The scenic 4.5 km stretch of coastal road between Muizenburg and Clovelly, one of only three routes linking the Cape Town metropolitan area with the far south, had last been re-surfaced in 1994 using a hot in-situ recycling method, which was designed to last approximately 10 years.
Knight Piésold was appointed by the City of Cape Town to rehabilitate the Main Road from Muizenberg to Clovelly in 2006 and the project was undertaken in three phases of which the Leighton Road, St. James to Kalk Bay Harbour Entrance section is Phase 2.
Several difficulties and complexities were experienced in laying the new 700 mm diameter ductile iron water main. Lack of sufficient space because of a multitude of existing services which to be kept alive for the full duration of the operation, and the fact that the road was constructed in half widths to maintain the flow of traffic, made it necessary in most cases to lay the new pipes in very close proximity to the old asbestos cement main.
In many instances, unknown services or banks of very hard Table Mountain sandstone were encountered. This necessitated the sudden making up of “specials” in the form of a series of bends which are obviously not “off the shelf” items, and innovative non-destructive blasting techniques such as “boulder busting” using an explosive cartridge inserted into a pre-drilled water-filled hole.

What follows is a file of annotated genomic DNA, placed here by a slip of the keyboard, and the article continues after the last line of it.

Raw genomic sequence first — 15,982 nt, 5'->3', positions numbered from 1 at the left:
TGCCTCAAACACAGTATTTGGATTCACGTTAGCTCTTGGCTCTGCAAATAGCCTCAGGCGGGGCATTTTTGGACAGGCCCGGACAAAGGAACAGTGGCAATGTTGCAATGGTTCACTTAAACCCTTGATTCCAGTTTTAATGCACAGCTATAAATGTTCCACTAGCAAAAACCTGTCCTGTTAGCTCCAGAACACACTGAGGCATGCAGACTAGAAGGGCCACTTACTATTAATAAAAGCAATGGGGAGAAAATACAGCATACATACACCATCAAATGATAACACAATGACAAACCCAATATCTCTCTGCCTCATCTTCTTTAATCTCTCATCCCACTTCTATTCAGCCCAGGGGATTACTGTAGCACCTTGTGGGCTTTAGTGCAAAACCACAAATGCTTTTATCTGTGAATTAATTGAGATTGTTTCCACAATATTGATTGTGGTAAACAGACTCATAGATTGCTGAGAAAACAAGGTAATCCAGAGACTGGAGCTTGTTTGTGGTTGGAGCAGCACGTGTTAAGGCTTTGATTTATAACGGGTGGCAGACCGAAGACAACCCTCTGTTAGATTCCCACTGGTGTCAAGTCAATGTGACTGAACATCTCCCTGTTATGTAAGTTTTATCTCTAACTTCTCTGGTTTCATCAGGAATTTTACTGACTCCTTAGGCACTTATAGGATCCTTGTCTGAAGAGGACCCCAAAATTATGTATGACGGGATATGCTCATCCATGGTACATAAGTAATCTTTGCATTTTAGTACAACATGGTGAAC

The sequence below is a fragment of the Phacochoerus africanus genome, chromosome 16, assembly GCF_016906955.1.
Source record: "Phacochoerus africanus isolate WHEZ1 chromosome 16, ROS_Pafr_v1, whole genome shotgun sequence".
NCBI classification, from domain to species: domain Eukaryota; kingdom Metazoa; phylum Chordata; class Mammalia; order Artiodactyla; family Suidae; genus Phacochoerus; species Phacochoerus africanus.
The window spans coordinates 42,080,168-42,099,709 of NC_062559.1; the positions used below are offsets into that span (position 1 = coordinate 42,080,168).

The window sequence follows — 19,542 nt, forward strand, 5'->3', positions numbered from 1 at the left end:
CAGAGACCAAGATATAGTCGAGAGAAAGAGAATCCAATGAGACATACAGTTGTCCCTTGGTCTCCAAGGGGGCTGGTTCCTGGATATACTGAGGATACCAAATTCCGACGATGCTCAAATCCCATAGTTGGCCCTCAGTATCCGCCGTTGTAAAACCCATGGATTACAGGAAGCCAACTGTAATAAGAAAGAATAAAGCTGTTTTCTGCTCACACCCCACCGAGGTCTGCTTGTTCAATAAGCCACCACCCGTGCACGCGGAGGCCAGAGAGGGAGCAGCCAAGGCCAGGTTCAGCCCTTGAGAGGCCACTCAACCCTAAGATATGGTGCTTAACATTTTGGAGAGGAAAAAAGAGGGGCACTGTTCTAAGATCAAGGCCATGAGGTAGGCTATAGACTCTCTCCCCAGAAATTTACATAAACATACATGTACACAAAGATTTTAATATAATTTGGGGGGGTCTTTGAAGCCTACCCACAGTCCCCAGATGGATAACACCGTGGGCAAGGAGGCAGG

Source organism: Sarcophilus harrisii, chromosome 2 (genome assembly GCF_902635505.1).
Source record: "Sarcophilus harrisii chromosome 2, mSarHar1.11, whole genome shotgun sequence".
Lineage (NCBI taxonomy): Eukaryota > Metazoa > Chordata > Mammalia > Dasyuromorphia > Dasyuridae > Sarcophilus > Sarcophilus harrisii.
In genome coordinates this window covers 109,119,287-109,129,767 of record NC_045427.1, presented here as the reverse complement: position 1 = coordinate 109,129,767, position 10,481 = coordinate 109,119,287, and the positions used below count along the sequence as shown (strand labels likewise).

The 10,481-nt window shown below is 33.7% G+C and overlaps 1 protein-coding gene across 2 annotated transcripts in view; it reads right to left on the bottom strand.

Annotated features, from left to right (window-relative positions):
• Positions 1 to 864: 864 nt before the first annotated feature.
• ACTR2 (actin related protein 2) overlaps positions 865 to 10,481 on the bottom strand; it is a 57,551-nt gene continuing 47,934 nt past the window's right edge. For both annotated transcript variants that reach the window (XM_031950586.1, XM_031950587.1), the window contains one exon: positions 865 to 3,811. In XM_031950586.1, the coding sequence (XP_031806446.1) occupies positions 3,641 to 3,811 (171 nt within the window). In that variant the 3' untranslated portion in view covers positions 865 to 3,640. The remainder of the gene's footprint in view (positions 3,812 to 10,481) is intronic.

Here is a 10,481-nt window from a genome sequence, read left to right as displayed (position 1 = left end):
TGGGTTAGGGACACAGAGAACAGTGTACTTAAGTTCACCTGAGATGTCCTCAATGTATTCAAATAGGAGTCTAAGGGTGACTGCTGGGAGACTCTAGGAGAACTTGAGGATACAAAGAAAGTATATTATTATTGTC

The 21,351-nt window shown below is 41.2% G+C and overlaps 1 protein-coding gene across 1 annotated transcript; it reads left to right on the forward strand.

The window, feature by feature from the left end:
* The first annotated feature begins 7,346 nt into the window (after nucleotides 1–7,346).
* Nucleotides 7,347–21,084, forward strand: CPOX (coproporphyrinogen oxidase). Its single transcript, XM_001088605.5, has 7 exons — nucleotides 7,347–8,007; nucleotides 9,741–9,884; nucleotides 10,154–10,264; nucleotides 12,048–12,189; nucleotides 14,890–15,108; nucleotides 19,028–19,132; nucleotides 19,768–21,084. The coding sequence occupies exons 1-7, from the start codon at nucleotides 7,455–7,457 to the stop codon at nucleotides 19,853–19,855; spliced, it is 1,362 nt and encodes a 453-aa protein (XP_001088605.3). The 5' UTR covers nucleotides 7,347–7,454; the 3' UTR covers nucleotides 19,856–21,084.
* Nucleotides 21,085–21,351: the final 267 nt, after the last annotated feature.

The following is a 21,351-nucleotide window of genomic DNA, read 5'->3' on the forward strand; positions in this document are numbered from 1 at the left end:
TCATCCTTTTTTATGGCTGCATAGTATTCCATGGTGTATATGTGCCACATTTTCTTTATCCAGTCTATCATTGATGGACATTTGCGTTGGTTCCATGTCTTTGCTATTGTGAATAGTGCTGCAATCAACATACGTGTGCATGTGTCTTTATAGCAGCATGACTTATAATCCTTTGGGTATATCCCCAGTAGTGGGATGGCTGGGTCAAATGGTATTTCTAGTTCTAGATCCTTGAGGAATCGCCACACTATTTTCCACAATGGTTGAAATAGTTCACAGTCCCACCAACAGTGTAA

Bearing in mind that the far south of the Cape Peninsula is wholly independent on this pipe line for its water supply, any slight movement of the old joints could have resulted in absolute disaster, and many an anxious moment was shared by the site staff whenever this operation was carried out. It was therefore always a great relief to all involved when a “blasting” operation has been successfully completed. Fortunately, this has been the case in respect of both the phases that have been completed thus far and no serious mishaps have occurred.
Maintaining existing services and access to properties meant that the contractor has to ensure that all existing underground services, such as water, sewerage, electricity, telecommunications, and stormwater remained fully operational at all times. This required extremely careful work procedures to ensure that these fragile and essential services were not damaged.
In addition to the service mains under the road, care also had to be taken not to damage or disturb services to properties adjacent to the road. Maintenance of access to properties was also a major challenge that had to be dealt with. This was especially relevant in the busy Kalk Bay business district, which is a very popular tourist area with its many shops and restaurants.
2015 CESA AON Engineering Excellence Awards – Commendation in the category “Projects ranging in the value of R50m to R250m”